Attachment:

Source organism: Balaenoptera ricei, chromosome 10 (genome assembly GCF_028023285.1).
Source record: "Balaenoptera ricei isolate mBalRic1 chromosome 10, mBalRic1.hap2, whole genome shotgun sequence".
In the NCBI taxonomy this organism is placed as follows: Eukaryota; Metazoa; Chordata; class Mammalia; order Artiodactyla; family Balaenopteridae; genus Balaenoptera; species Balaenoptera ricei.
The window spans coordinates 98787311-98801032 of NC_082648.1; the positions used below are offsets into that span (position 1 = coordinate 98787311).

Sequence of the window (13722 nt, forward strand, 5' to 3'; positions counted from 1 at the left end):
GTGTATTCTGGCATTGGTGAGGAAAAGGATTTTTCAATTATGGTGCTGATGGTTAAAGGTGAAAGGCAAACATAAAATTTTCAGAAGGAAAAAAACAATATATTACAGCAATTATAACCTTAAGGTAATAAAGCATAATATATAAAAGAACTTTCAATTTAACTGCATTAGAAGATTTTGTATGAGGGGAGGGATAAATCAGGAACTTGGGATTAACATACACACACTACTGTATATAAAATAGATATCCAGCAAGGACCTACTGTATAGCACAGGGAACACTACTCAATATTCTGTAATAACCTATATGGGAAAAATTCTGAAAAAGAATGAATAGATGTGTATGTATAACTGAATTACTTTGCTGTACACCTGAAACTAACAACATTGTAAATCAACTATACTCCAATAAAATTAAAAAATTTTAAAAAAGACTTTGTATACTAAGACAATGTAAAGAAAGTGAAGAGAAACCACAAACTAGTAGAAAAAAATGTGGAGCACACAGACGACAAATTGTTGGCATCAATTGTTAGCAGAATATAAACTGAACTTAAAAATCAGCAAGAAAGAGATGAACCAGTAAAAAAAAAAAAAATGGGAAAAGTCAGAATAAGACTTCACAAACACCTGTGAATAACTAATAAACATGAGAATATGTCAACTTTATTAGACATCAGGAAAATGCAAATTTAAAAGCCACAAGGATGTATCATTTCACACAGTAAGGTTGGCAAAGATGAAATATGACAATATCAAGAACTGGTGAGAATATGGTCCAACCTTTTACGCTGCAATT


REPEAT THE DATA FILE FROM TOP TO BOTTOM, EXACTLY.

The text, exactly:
Source organism: Balaenoptera ricei, chromosome 10 (genome assembly GCF_028023285.1).
Source record: "Balaenoptera ricei isolate mBalRic1 chromosome 10, mBalRic1.hap2, whole genome shotgun sequence".
In the NCBI taxonomy this organism is placed as follows: Eukaryota; Metazoa; Chordata; class Mammalia; order Artiodactyla; family Balaenopteridae; genus Balaenoptera; species Balaenoptera ricei.
The window spans coordinates 98787311-98801032 of NC_082648.1; the positions used below are offsets into that span (position 1 = coordinate 98787311).

Sequence of the window (13722 nt, forward strand, 5' to 3'; positions counted from 1 at the left end):
GTGTATTCTGGCATTGGTGAGGAAAAGGATTTTTCAATTATGGTGCTGATGGTTAAAGGTGAAAGGCAAACATAAAATTTTCAGAAGGAAAAAAACAATATATTACAGCAATTATAACCTTAAGGTAATAAAGCATAATATATAAAAGAACTTTCAATTTAACTGCATTAGAAGATTTTGTATGAGGGGAGGGATAAATCAGGAACTTGGGATTAACATACACACACTACTGTATATAAAATAGATATCCAGCAAGGACCTACTGTATAGCACAGGGAACACTACTCAATATTCTGTAATAACCTATATGGGAAAAATTCTGAAAAAGAATGAATAGATGTGTATGTATAACTGAATTACTTTGCTGTACACCTGAAACTAACAACATTGTAAATCAACTATACTCCAATAAAATTAAAAAATTTTAAAAAAGACTTTGTATACTAAGACAATGTAAAGAAAGTGAAGAGAAACCACAAACTAGTAGAAAAAAATGTGGAGCACACAGACGACAAATTGTTGGCATCAATTGTTAGCAGAATATAAACTGAACTTAAAAATCAGCAAGAAAGAGATGAACCAGTAAAAAAAAAAAAAATGGGAAAAGTCAGAATAAGACTTCACAAACACCTGTGAATAACTAATAAACATGAGAATATGTCAACTTTATTAGACATCAGGAAAATGCAAATTTAAAAGCCACAAGGATGTATCATTTCACACAGTAAGGTTGGCAAAGATGAAATATGACAATATCAAGAACTGGTGAGAATATGGTCCAACCTTTTACGCTGCAATT